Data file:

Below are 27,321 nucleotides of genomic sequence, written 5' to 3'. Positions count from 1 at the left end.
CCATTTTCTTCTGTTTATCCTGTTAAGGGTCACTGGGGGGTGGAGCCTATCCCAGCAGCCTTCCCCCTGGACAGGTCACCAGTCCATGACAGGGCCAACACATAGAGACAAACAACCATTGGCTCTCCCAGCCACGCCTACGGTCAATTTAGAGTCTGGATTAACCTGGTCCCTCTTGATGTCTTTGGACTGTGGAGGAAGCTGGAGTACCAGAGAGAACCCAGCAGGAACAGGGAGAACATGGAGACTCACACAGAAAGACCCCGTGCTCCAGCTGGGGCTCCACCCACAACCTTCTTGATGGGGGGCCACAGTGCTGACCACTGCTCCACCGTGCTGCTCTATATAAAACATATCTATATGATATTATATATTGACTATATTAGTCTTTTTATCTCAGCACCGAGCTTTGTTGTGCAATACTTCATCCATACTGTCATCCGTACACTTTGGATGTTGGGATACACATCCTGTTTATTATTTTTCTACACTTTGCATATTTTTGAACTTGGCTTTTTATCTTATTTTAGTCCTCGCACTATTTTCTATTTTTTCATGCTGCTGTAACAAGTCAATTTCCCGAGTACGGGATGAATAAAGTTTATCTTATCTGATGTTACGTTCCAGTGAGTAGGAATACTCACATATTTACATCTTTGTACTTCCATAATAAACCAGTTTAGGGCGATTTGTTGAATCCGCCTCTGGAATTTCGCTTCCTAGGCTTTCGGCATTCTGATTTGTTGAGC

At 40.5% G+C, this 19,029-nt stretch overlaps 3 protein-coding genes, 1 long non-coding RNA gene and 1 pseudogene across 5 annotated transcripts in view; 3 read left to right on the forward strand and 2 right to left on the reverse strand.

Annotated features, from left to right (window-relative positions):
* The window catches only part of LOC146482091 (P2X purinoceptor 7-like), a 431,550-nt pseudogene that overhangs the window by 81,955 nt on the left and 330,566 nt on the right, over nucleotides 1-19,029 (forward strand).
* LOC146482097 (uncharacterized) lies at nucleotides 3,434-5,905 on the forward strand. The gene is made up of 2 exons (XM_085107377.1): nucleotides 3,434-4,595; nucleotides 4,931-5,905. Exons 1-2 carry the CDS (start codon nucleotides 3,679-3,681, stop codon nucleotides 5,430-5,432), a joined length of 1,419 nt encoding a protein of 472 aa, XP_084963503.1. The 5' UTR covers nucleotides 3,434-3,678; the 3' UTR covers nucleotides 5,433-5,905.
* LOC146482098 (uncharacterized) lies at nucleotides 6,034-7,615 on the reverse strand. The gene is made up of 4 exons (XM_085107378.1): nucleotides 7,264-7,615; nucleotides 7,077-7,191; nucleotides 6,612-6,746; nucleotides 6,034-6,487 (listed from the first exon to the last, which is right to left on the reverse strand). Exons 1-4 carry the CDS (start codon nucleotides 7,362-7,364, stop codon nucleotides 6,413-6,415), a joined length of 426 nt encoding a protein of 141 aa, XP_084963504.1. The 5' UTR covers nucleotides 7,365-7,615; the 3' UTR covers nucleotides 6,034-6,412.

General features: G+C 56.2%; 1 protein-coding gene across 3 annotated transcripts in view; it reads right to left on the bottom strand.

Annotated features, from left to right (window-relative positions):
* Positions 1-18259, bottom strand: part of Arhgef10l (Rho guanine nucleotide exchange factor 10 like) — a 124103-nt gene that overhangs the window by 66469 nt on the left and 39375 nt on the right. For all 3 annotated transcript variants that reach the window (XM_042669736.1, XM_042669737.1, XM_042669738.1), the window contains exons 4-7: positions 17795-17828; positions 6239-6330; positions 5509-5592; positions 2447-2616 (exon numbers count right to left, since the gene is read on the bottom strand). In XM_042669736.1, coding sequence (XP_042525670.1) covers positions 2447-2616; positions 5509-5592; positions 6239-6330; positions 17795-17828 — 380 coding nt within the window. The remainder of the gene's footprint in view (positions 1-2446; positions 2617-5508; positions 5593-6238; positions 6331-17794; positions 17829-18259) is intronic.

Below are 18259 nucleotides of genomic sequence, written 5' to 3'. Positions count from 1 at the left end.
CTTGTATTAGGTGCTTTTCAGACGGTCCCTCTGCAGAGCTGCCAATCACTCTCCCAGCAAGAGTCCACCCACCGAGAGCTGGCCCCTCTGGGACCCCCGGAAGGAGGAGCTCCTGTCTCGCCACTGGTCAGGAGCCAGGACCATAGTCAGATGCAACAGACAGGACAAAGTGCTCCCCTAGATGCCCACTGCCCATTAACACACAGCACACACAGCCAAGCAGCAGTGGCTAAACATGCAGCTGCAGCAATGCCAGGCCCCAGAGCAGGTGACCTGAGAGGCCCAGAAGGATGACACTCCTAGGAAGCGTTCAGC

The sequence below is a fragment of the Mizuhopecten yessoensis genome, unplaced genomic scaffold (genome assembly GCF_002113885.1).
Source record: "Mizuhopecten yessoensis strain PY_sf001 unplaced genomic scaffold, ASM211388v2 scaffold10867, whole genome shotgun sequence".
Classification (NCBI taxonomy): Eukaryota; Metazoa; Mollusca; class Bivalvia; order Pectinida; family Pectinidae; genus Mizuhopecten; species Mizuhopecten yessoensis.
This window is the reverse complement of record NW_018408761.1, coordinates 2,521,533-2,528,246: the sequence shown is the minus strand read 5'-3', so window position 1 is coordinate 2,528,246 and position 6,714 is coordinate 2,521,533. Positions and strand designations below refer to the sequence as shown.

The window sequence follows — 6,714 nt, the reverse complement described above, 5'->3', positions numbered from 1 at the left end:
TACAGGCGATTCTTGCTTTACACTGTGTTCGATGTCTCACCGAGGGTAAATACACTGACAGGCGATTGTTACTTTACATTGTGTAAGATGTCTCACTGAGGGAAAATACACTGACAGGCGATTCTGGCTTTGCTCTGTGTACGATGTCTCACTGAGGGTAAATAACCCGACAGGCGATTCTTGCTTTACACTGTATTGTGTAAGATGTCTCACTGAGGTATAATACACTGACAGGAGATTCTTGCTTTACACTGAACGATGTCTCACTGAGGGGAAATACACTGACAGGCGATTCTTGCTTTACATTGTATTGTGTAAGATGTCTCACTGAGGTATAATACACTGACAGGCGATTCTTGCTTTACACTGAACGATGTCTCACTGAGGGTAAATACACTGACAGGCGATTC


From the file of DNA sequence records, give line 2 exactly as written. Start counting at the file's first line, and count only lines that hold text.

CCATTTTCTTCTGTTTATCCTGTTAAGGGTCACTGGGGGGTGGAGCCTATCCCAGCAGCCTTCCCCCTGGACAGGTCACCAGTCCATGACAGGGCCAACACATAGAGACAAACAACCATTGGCTCTCCCAGCCACGCCTACGGTCAATTTAGAGTCTGGATTAACCTGGTCCCTCTTGATGTCTTTGGACTGTGGAGGAAGCTGGAGTACCAGAGAGAACCCAGCAGGAACAGGGAGAACATGGAGACTCACACAGAAAGACCCCGTGCTCCAGCTGGGGCTCCACCCACAACCTTCTTGATGGGGGGCCACAGTGCTGACCACTGCTCCACCGTGCTGCTCTATATAAAACATATCTATATGATATTATATATTGACTATATTAGTCTTTTTATCTCAGCACCGAGCTTTGTTGTGCAATACTTCATCCATACTGTCATCCGTACACTTTGGATGTTGGGATACACATCCTGTTTATTATTTTTCTACACTTTGCATATTTTTGAACTTGGCTTTTTATCTTATTTTAGTCCTCGCACTATTTTCTATTTTTTCATGCTGCTGTAACAAGTCAATTTCCCGAGTACGGGATGAATAAAGTTTATCTTATCTGATGTTACGTTCCAGTGAGTAGGAATACTCACATATTTACATCTTTGTACTTCCATAATAAACCAGTTTAGGGCGATTTGTTGAATCCGCCTCTGGAATTTCGCTTCCTAGGCTTTCGGCATTCTGATTTGTTGAGC